• identifier (optional): packet identifer number (defaults to a random number from 0 to 255)
  • attributes (optional): RADIUS attributes you want to add to the packet
  • add_message_authenticator (optional): a boolean value controlling whether the library adds the Message-Authenticator HMAC to the packet. See below for more details.

encode will automatically add the Message-Authenticator when:

  • encoding a message with an "EAP-Message" attribute
  • encoding a "Status-Server" message
  • you manually pass the "add_message_authenticator: true" option

encode will not add the Message-Authenticator when:

  • the attributes already contain a "Message-Authenticator" attribute
  • you manually pass the "add_message_authenticator: false" option

The attributes will typically be like the following (see above example):

attributes: [
  [<attribute name>, <attribute value>],

If you don't care about attribute ordering, you can use a hash for the attributes:

attributes: {
  <attribute name>: <attribute value>,

If you want to send attributes that you haven't loaded a dictionary for, you can do:

attributes: [
  [<attribute id>, <Buffer>],

Where the first item is the numeric attribute id and the second item is just a Buffer containing the value of the attribute (not including length).

You can specify Vendor-Specific attributes like so:

attributes: [
  ['Vendor-Specific', <vendor id>, [
    [<attribute name>, <attribute value>],
    [<attribute name>, <attribute value>]

Or if you want each vendor attribute as a separate attribute, try this:

attributes: [
  ['Vendor-Specific', <vendor id>, [[<attribute name>, <attribute value>]]],
  ['Vendor-Specific', <vendor id>, [[<attribute name>, <attribute value>]]]

Like regular attributes, you can also specify the attribute id and a raw Buffer value for VSAs. If your dictionary specifies vendor attributes using the BEGIN-VENDOR/END-VENDOR format, you can use the symbolic vendor name as defined in the dictionary in place of the numeric <vendor id>.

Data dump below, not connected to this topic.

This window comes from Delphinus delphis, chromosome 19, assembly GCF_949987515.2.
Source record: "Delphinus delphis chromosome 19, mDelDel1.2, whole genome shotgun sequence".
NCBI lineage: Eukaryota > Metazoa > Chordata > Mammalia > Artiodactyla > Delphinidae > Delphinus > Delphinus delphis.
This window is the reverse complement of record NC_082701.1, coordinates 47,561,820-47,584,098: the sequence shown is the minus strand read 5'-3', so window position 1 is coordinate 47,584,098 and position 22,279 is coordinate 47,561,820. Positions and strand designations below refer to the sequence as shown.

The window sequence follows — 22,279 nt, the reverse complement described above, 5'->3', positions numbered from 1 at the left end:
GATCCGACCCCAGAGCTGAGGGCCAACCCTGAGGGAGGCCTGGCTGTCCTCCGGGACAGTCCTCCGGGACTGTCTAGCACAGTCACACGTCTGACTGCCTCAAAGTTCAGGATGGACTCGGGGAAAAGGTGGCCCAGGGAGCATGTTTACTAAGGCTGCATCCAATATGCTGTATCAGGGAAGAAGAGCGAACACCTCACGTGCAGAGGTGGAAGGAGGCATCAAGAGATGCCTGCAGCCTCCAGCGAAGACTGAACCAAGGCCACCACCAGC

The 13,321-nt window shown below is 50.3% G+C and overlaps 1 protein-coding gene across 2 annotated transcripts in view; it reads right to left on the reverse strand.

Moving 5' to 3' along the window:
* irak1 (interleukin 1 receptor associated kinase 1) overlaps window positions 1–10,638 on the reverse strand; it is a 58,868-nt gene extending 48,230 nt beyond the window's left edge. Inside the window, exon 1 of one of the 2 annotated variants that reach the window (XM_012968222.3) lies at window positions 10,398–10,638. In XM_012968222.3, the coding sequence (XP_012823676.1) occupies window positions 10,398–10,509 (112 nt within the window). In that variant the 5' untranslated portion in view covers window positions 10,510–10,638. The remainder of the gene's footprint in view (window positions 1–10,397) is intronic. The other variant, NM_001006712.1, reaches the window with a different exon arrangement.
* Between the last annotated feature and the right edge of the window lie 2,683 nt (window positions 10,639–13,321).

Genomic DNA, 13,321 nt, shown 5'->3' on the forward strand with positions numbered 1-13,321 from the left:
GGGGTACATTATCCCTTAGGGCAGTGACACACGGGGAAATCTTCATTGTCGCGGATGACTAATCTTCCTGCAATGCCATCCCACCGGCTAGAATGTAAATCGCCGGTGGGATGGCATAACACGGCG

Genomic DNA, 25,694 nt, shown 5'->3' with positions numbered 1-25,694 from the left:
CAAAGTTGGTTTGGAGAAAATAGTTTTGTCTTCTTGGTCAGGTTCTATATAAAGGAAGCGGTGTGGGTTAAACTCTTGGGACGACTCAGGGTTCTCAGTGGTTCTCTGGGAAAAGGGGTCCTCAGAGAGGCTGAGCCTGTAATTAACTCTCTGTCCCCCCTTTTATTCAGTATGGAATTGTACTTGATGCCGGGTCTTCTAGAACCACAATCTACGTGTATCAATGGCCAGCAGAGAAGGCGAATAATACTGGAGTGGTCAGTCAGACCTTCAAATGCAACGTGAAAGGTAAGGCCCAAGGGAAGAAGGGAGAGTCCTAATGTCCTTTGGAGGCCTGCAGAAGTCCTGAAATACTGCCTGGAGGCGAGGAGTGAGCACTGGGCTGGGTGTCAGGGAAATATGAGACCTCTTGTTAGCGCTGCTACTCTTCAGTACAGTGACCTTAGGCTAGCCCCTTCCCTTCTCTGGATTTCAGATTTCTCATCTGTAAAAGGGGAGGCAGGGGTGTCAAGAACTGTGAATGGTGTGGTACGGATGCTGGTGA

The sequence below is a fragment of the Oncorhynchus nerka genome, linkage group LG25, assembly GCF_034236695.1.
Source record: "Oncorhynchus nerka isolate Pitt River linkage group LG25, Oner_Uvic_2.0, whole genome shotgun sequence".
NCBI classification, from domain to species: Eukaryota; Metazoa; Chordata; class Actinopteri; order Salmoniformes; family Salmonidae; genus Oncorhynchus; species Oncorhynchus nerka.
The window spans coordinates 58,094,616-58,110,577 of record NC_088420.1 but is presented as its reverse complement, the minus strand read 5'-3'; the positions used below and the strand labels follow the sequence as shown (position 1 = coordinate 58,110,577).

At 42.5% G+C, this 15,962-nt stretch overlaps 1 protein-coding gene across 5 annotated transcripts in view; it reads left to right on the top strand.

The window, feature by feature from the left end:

You can specify the tag field-attribute like so (see RFC2868):

attributes: [
  [<attribute name>, <tag number>, <attribute value>],

If the attribute has an optional tag and you don't want to send it, then only specify the <attribute name> and the <attribute value>.


encode_response prepares a response packet based on previously received and decoded packet. "args" is an object with the following properties:

  • packet (required): the output of a previous call to radius.decode
  • code (required): String representation of the packet code ("Access-Reject, "Accounting-Response", etc)
  • attributes (optional): RADIUS attributes you want to add to the packet

encode_response does a few things for you to prepare the response:

  1. sets the response packet's message identifier to the identifer of the previously received packet
  2. copies any "Proxy-State" attributes from the previously received packet into the response packet
  3. calculates the appropriate response authenticator based on the request's authenticator
  4. calculates and adds a Message-Authenticator attribute if the request contained one


verify_response checks the authenticator and Message-Authenticator attribute, if applicable, of a response packet you receive. It returns true if the packet checks out, and false otherwise (likely because the other side's shared secret is wrong). "args" is an object with the following properties:

  • request (required): the request packet you previously sent (should be the raw packet, i.e. the output of a call to radius.encode)
  • response (required): the response you received to your request packet (again, the raw packet)
  • secret (required): RADIUS shared secret

This method is useful if you are acting as the NAS. For example, if you send an "Access-Request", you can use this method to verify the response you get ("Reject" or "Accept") is legitimate.